success. During the past several years in the United States, there has often been a vigorous debate about definitions and values pertaining to ''basic" and "applied" research. It is interesting that Redfield noted in a taped interview conducted in 1973 by his daughter, Elizabeth R. Marsh, "I learned one thing from [work during the war on] the paint thing, and that was that it was pretty good fun on an applied problem. Because if you had an applied problem which couldn't be solved by existing engineering principles, it meant that you didn't know what the fundamental problems were" (Marsh, 1973).
After World War II, the Office of Naval Research (ONR) continued a strong interest in ocean research, including the chemistry of the oceans (Anderson, 1973). Although this symposium was focused on the National Science Foundation and oceanography, it is important to acknowledge that ONR funding of chemical oceanography and marine chemistry was critical in the years following World War II, especially the 1950s and 1960s, as NSF funding in this arena was initiated and then increased.
Research that has had a major influence in chemical oceanography and marine geochemistry was W.F. Libby's discovery of radioactive carbon produced in the atmosphere from cosmic rays. Continuing the strong connection between biological or ecological considerations and ocean chemistry, the renowned limnologist and ecologist G. Evelyn Hutchinson wrote a provocative paper "The Problems of Oceanic Geochemistry" (Hutchinson, 1947).
The 1950s was a period of intensification of the more traditional (at the time) and mainly descriptive studies of nutrients, dissolved oxygen, and major and minor elements in general. A summary of this particular research focus is found in the report of a meeting convened by the National Academy of Sciences (NAS, 1959) on the physical and chemical properties of seawater. One glimpse of the thinking at that time is provided by this exchange, which can be found in the discussion section of the report. Professor W.T. Holsar of the Institute of Geophysics at the University of California at Los Angeles asked the question, "Can different oceans be characterized by differences in chemical composition?" Professor Richard H. Fleming of the University of Washington answered, "Yes. If a sample labeled only by depth is presented to a chemist, he can, by analyzing chlorinity, calcium, alkalinity and nutrients, distinguish whether it is from the Atlantic, Pacific or Indian Oceans." (p. 95)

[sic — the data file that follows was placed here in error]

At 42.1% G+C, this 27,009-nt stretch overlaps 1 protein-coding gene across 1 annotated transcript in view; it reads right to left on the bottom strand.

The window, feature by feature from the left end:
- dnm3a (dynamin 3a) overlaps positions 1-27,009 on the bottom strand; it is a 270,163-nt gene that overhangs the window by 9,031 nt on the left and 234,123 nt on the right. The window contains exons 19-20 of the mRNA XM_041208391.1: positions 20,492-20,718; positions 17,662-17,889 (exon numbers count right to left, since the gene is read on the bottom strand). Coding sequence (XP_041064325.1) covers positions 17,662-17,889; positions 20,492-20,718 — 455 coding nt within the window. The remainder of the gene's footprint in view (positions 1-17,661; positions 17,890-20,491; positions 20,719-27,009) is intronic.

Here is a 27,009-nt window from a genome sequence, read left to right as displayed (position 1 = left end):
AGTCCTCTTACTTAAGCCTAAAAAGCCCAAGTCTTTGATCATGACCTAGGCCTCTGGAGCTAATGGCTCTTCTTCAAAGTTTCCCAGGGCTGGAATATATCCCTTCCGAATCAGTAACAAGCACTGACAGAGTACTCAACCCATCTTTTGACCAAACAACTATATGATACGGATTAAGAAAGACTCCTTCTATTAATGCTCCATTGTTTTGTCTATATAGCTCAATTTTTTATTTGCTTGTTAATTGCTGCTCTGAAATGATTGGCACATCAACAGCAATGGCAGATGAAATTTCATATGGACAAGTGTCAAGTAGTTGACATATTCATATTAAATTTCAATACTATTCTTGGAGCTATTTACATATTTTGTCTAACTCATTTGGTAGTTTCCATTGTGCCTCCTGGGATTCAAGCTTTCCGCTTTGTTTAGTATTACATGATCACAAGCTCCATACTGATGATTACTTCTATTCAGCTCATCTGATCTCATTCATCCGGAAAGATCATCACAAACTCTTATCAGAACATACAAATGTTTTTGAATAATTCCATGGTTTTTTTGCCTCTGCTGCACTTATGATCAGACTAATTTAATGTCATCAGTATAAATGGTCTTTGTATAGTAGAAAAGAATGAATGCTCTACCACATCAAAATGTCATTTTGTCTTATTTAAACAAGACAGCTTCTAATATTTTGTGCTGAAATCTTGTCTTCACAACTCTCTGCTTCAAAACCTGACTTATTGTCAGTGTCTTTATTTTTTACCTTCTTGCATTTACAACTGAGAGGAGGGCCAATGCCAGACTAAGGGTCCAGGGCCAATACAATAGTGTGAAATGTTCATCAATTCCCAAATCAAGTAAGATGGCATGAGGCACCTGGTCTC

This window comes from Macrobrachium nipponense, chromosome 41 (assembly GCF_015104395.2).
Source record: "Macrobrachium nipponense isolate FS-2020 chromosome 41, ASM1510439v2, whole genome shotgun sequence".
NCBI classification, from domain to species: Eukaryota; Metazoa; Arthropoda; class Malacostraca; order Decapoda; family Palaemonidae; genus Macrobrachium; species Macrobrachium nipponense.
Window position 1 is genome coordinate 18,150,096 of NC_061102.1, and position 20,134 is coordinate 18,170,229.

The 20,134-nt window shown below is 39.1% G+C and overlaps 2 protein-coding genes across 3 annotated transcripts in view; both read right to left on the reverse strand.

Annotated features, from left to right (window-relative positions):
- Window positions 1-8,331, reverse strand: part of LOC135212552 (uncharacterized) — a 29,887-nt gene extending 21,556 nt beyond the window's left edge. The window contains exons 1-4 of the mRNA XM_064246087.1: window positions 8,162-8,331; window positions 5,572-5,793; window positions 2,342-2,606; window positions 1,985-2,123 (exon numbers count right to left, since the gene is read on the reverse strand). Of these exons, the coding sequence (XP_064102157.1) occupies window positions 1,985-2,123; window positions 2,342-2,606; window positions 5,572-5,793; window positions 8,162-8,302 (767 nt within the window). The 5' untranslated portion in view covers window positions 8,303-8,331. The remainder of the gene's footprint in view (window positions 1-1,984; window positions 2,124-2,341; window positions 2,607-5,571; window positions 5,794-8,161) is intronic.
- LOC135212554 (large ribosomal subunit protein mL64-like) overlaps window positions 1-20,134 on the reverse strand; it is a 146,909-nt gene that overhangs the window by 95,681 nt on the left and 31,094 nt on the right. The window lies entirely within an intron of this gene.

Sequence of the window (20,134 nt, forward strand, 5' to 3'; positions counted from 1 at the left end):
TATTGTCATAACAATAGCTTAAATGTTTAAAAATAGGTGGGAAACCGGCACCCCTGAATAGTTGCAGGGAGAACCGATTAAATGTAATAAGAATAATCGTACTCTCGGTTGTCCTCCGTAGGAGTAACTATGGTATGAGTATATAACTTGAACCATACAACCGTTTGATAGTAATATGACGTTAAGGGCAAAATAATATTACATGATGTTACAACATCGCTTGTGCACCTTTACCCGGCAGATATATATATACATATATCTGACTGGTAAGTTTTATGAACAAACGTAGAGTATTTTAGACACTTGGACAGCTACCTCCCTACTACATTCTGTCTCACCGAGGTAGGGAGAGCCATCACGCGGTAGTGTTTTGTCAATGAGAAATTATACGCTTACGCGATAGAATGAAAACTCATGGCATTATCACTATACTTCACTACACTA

An important event of the 1950s in chemical oceanography, as it was for oceanography in general, was the International Geophysical Year (IGY) of 1957-1958. From the perspective of the present, I believe that in addition to obtaining valuable data, the IGY expeditions provided experience with intensive water sampling and chemical analyses of large numbers of samples and experience with multinational collaboration. Chemical measurements were made as "routine" aspects of the hydrographic sections. Experience gained from "catching water" during the hydrographic casts of these expeditions was translated directly into practical improvements for water sampling—hydrographic casts—of the 1960s, which in turn, made possible the significant progress to come in the 1970s and later.
The 1950s were the formative years of the National Science Foundation. I thank Dr. Michael Reeve of the Ocean Sciences Division of the National Science Foundation and his staff for making available a compilation of grants during the early years of NSF (Reeve, 1998). I have selected all the grants whose titles indicate that they pertain to marine chemistry, geochemistry, and chemical oceanography in some manner (Table 1). Many of the recipients of these grants are widely recognized today as leaders of the 1950s through the present in geochemistry, geology, and chemical oceanography or marine chemistry. Many other prominent chemical oceanographers and marine geochemists were fully funded by the Office of Naval Research and by the Atomic Energy Commission and thus may not have had the time or the inclination to submit a proposal to NSF in the early days of the 1950s.
As far as can be determined, the first NSF grant (listed under Earth Sciences) that could be described as focused in some area of chemical oceanography was awarded to T.J. Chow and T.G. Thompson of the University of Washington, "Distribution of Some Minor Elements in Seawater" (Table 1). Things picked up in 1954 and through the IGY, NSF's Earth Sciences funded research that would have profound effects on our knowledge of the chemistry of the sea and still influence our research today. As the titles of the grants in Table 1 indicate or hint, this research involved one of the major intellectual forces and practical applications of chemistry to the oceans in chemical oceanography and marine geochemistry of the past 50 years—radioactive isotope and stable isotope chemistry analyses of seawater and sediment samples to elucidate physical, biological, geochemical, and biogeochemical processes in the oceans.
The decade also heralded a significant move from the use of chemical measurements for descriptive oceanography to the initiation of the use of chemical measurements to quantify rates of oceanic processes. These were the early career years of several scientists who would make significant contributions to marine chemistry and chemical oceanography and the use of chemistry to understand and quantify oceanic processes: Harmon Craig and Edward D. Goldberg of the Scripps Institution of Oceanography, Wallace Broecker of Columbia University and Lamont-Doherty Geological Observatory, and Karl Turekian of Yale University, among others.